Background: Causing pneumothorax is one of the main concerns of lung recruitment maneuvers in pediatric patients, especially newborns. Therefore, these maneuvers are not performed routinely during anesthesia. Our objective was to determine the pressures that cause pneumothorax in healthy newborns by a prospective experimental study of 10 newborn piglets (<48 h old) with healthy lungs under general anesthesia. Methods: The primary outcome was peak inspiratory pressure (PIP) causing pneumothorax. Animals under anesthesia and bilateral chest tube catheterization were randomly allocated to 2 groups: one with PEEP and fixed inspiratory driving pressure of 15 cm H2O (PEEP group) and the second one with PEEP = 0 cm H2O and non-fixed inspiratory driving pressure (zero PEEP group). In both groups, the ventilation mode was pressure-controlled, and PIP was raised at 2-min intervals, with steps of 5 cm H2O until air leak was observed through the chest tubes. The PEEP group raised PIP through 5-cm H2O PEEP increments, and the zero PEEP group raised PIP through 5-cm H2O inspiratory driving pressure increments. RESULTS: Pneumothorax was observed with a PIP of 90.5 ± 15.7 cm H2O with no statistically significant differences between the PEEP group (92 ± 14.8 cm H2O) and the zero PEEP group (89 ± 18.2 cm H2O). The zero PEEP group had hypotension, with a PIP of 35 cm H2O; the PEEP group had hypotension, with a PIP of 60 cm H2O (P = .01). The zero PEEP group presented bradycardia, with PIP of 40 cm H2O; the PEEP group presented bradycardia, with PIP of 70 cm H2O (P = .002). Conclusions: Performing recruitment maneuvers in newborns without lung disease is a safe procedure in terms of pneumothorax. Pneumothorax does not seem to occur in the clinically relevant PIPs of <50 cm H2O. Hemodynamic impairment may occur with high driving pressures. More studies are needed to determine the exact hemodynamic impact of these procedures and pneumothorax PIP in poorly compliant lungs. © 2016 Daedalus Enterprises. Source


Rhodin A.,Akademiska Sjukhuset
Journal of Pain and Palliative Care Pharmacotherapy | Year: 2013

Chronic pelvic pain is a common, multifactorial complaint that affects both women and men, causing disability and frustration for patients. The exact aetiology remains unknown, although several theories have been proposed. Assessment should be undertaken with care and compassion, while considering the sensitive nature of the area. Management involves ruling out treatable pathology concomitant with strategies to control pain. Novel treatment approaches have been investigated for specific clinical scenarios. The more severe CPP cases are best managed using a multidisciplinary approach. Management requires good integration and knowledge of all pelvic organ systems and including musculoskeletal, neurologic and psychological mechanisms. © 2013 Informa Healthcare USA, Inc. Source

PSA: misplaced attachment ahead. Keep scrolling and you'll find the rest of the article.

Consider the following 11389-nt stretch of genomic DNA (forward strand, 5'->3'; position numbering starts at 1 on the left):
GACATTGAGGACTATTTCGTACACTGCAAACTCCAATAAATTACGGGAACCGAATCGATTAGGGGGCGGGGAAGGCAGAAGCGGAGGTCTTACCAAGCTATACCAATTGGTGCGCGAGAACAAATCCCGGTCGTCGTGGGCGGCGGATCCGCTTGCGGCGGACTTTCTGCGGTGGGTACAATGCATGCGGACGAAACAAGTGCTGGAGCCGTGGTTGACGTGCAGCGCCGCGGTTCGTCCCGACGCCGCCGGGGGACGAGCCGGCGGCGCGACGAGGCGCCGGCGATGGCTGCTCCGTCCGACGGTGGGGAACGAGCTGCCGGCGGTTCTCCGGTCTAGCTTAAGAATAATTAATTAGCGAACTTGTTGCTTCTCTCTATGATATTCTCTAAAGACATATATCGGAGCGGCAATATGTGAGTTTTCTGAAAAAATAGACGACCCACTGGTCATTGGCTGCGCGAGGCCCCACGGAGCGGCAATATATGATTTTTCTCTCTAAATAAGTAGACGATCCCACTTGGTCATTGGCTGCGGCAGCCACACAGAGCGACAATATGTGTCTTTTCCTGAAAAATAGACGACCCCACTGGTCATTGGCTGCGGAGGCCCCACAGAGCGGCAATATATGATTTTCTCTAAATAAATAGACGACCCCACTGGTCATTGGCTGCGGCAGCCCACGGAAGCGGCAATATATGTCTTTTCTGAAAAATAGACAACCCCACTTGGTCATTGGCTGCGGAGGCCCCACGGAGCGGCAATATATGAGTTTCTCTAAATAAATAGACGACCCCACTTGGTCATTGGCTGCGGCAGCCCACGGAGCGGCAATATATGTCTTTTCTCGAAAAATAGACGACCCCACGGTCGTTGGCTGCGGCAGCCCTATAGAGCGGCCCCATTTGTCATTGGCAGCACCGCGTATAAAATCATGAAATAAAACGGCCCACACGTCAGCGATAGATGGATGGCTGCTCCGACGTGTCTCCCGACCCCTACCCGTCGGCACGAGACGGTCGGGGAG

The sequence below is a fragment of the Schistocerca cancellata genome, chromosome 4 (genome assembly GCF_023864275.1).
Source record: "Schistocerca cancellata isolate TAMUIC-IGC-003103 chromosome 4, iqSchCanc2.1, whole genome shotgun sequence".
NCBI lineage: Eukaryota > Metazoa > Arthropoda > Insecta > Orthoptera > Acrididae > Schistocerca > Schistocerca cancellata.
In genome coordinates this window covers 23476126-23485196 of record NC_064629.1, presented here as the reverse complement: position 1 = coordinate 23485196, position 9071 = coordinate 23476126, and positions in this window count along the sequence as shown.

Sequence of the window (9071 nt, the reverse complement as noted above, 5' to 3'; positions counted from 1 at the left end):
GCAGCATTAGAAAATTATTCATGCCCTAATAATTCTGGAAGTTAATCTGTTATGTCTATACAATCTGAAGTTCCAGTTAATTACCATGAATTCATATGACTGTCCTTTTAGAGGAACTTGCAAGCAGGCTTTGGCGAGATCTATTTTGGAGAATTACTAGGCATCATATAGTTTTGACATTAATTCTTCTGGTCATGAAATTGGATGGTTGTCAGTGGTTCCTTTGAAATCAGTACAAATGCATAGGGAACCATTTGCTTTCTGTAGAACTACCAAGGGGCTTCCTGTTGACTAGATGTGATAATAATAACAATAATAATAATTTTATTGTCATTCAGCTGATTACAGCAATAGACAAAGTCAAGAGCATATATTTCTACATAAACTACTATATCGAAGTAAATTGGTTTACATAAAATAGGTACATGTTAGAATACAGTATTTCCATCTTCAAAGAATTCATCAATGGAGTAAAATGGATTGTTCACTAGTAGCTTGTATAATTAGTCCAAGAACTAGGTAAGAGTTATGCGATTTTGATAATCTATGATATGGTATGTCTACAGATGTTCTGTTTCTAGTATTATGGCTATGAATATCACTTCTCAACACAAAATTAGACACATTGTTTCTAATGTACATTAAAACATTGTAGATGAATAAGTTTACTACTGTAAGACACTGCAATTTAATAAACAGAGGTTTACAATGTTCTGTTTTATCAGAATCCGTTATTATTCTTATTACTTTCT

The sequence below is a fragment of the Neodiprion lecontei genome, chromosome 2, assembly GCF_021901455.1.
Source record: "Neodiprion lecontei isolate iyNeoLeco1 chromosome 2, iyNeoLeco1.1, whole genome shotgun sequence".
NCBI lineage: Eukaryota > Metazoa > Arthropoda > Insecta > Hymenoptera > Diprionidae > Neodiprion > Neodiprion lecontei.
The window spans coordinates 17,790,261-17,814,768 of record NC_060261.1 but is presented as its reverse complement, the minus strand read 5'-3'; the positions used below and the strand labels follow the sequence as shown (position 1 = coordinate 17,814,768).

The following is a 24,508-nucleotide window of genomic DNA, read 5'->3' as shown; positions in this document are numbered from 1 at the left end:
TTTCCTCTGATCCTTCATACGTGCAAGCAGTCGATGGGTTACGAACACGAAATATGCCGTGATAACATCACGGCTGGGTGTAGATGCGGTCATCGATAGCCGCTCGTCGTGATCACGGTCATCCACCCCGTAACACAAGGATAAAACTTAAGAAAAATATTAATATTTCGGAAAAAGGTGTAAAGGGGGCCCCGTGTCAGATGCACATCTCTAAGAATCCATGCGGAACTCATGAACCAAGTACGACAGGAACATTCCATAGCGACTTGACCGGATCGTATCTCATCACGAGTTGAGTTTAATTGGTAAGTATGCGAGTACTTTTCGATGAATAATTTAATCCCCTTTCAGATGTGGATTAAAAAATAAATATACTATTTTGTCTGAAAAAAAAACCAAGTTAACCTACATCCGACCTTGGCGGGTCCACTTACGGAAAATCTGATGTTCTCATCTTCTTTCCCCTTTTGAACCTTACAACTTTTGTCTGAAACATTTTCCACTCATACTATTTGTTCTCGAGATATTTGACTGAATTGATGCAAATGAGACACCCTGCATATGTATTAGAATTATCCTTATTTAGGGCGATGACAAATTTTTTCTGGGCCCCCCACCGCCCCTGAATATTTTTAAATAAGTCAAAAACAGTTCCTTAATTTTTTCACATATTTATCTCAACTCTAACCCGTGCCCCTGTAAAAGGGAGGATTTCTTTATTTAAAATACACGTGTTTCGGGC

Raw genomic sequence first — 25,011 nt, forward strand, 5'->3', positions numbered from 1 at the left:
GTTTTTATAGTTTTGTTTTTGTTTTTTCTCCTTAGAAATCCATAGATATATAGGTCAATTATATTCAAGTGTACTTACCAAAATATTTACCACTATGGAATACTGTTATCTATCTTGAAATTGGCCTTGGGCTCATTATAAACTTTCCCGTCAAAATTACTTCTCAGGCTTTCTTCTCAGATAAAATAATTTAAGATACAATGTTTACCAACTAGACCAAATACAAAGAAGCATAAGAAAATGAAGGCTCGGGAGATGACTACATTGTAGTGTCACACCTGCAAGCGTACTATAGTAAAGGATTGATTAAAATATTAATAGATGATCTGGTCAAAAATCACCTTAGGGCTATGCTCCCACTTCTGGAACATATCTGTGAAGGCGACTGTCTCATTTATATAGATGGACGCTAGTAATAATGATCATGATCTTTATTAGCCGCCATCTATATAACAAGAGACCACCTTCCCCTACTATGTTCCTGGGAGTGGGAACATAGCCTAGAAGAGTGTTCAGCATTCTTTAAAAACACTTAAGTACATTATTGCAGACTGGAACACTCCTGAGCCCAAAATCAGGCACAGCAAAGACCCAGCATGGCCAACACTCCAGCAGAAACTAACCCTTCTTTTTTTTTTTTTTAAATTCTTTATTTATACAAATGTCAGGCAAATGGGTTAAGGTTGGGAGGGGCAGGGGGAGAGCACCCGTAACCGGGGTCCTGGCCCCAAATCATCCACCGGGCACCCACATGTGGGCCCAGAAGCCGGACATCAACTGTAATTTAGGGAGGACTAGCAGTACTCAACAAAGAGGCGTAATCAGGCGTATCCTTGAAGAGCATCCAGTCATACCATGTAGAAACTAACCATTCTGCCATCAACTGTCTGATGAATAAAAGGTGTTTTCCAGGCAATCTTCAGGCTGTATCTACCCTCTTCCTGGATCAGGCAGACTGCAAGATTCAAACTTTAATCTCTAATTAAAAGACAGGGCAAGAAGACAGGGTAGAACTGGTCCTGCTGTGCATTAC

Poveda A.,Valencian Institute of Oncology | Vergote I.,University Hospital | Tjulandin S.,Russian Cancer Research Center | Kong B.,Shandong University | And 12 more authors.
Annals of Oncology | Year: 2011

Background: OVA-301 is a large randomized trial that showed superiority of trabectedin plus pegylated liposomal doxorubicin (PLD) over PLD alone in relapsed ovarian cancer. The optimal management of patients with partially platinum-sensitive relapse [6-12 months platinum-free interval (PFI)] is unclear. Patients and methods: Within OVA-301, we therefore now report on the outcomes for the 214 cases in this subgroup. Results: Trabectedin/PLD resulted in a 35% risk reduction of disease progression (DP) or death [hazard ratio (HR) = 0.65, 95% confidence interval (CI), 0.45-0.92; P = 0.0152; median progression-free survival (PFS) 7.4 versus 5.5 months], and a significant 41% decrease in the risk of death (HR = 0.59; 95% CI, 0.43-0.82; P = 0.0015; median survival 23.0 versus 17.1 months). The safety of trabectedin/PLD in this subset mimicked that of the overall population. Similar proportions of patients received subsequent therapy in each arm (76% versus 77%), although patients in the trabectedin/PLD arm had a slightly lower proportion of further platinum (49% versus 55%). Importantly, patients in the trabectedin/PLD arm survived significantly longer after subsequent platinum (HR = 0.63; P = 0.0357; median 13.3 versus 9.8 months). Conclusion: This hypothesis-generating analysis demonstrates that superior benefits with trabectedin/PLD in terms of PFS and survival in the overall population appear particularly enhanced in patients with partially sensitive disease (PFI 6-12 months). © The Author 2010. Published by Oxford University Press on behalf of the European Society for Medical Oncology. Source